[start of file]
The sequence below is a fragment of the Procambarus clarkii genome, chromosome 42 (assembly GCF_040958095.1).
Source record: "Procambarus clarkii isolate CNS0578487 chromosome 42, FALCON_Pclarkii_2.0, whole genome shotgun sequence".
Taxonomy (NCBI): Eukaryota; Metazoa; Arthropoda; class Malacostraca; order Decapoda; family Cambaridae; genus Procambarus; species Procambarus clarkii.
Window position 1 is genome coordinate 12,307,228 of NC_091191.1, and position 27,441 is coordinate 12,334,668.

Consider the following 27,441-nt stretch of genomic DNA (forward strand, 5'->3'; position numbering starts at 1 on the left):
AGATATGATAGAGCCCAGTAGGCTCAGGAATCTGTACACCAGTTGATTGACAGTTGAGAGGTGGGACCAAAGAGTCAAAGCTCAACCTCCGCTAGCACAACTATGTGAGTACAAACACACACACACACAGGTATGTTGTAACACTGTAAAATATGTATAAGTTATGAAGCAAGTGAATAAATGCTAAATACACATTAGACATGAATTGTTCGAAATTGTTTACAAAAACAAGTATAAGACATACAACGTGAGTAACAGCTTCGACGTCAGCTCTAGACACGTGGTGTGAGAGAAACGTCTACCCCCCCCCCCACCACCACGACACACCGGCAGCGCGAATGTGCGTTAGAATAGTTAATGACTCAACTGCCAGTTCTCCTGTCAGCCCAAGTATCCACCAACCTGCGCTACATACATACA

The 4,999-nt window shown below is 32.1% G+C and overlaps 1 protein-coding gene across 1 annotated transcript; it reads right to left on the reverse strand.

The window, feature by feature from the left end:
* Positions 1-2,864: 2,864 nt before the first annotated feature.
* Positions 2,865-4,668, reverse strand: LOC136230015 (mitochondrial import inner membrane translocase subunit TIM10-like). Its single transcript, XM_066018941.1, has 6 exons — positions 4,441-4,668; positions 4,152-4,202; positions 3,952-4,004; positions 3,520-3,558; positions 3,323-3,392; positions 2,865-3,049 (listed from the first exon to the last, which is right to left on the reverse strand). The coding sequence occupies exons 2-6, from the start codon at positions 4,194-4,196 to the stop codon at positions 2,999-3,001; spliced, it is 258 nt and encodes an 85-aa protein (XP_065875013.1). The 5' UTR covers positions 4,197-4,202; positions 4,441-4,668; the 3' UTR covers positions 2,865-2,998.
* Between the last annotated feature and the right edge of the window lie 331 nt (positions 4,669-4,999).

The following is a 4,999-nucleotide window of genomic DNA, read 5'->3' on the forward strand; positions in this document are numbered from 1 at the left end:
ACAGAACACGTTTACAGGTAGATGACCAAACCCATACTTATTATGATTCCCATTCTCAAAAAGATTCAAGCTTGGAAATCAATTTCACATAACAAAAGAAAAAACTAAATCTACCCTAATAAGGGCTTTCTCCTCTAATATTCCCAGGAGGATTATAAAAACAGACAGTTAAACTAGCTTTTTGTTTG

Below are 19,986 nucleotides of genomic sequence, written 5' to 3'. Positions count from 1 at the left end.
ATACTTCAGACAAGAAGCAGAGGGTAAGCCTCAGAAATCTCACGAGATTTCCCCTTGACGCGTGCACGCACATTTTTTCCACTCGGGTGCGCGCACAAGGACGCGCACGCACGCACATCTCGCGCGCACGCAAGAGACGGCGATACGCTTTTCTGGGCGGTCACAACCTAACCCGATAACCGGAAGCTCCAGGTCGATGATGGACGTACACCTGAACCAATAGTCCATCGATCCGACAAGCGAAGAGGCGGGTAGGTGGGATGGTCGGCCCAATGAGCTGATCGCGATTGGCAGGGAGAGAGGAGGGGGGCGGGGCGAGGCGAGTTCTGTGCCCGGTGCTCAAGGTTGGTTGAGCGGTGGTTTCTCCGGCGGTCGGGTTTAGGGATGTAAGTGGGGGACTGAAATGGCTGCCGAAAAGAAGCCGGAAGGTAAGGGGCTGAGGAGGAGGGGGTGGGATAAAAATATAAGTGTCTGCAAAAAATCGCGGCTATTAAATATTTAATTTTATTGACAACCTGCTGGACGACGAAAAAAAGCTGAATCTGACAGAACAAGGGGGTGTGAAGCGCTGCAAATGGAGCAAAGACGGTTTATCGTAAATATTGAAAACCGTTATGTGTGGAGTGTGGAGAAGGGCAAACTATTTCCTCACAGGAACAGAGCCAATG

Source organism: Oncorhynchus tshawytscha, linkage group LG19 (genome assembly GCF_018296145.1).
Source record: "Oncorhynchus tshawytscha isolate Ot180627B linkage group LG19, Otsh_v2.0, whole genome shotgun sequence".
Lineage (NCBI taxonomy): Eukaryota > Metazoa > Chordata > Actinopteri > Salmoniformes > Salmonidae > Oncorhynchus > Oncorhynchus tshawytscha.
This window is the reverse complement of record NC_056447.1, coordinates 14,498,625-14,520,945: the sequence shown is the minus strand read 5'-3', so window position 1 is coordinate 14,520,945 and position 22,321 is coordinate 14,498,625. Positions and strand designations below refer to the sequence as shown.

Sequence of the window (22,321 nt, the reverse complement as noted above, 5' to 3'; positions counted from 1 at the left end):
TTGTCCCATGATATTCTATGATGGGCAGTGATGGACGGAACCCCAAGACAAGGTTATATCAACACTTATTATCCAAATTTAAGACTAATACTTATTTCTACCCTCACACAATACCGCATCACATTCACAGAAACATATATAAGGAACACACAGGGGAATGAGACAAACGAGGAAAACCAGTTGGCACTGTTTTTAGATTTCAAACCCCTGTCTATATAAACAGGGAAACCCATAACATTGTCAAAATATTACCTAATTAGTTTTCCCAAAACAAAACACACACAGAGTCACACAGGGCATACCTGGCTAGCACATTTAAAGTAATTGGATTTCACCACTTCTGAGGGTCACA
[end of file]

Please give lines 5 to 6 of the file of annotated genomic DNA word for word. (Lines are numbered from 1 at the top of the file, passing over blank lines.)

Consider the following 27,441-nt stretch of genomic DNA (forward strand, 5'->3'; position numbering starts at 1 on the left):
AGATATGATAGAGCCCAGTAGGCTCAGGAATCTGTACACCAGTTGATTGACAGTTGAGAGGTGGGACCAAAGAGTCAAAGCTCAACCTCCGCTAGCACAACTATGTGAGTACAAACACACACACACACAGGTATGTTGTAACACTGTAAAATATGTATAAGTTATGAAGCAAGTGAATAAATGCTAAATACACATTAGACATGAATTGTTCGAAATTGTTTACAAAAACAAGTATAAGACATACAACGTGAGTAACAGCTTCGACGTCAGCTCTAGACACGTGGTGTGAGAGAAACGTCTACCCCCCCCCCCACCACCACGACACACCGGCAGCGCGAATGTGCGTTAGAATAGTTAATGACTCAACTGCCAGTTCTCCTGTCAGCCCAAGTATCCACCAACCTGCGCTACATACATACA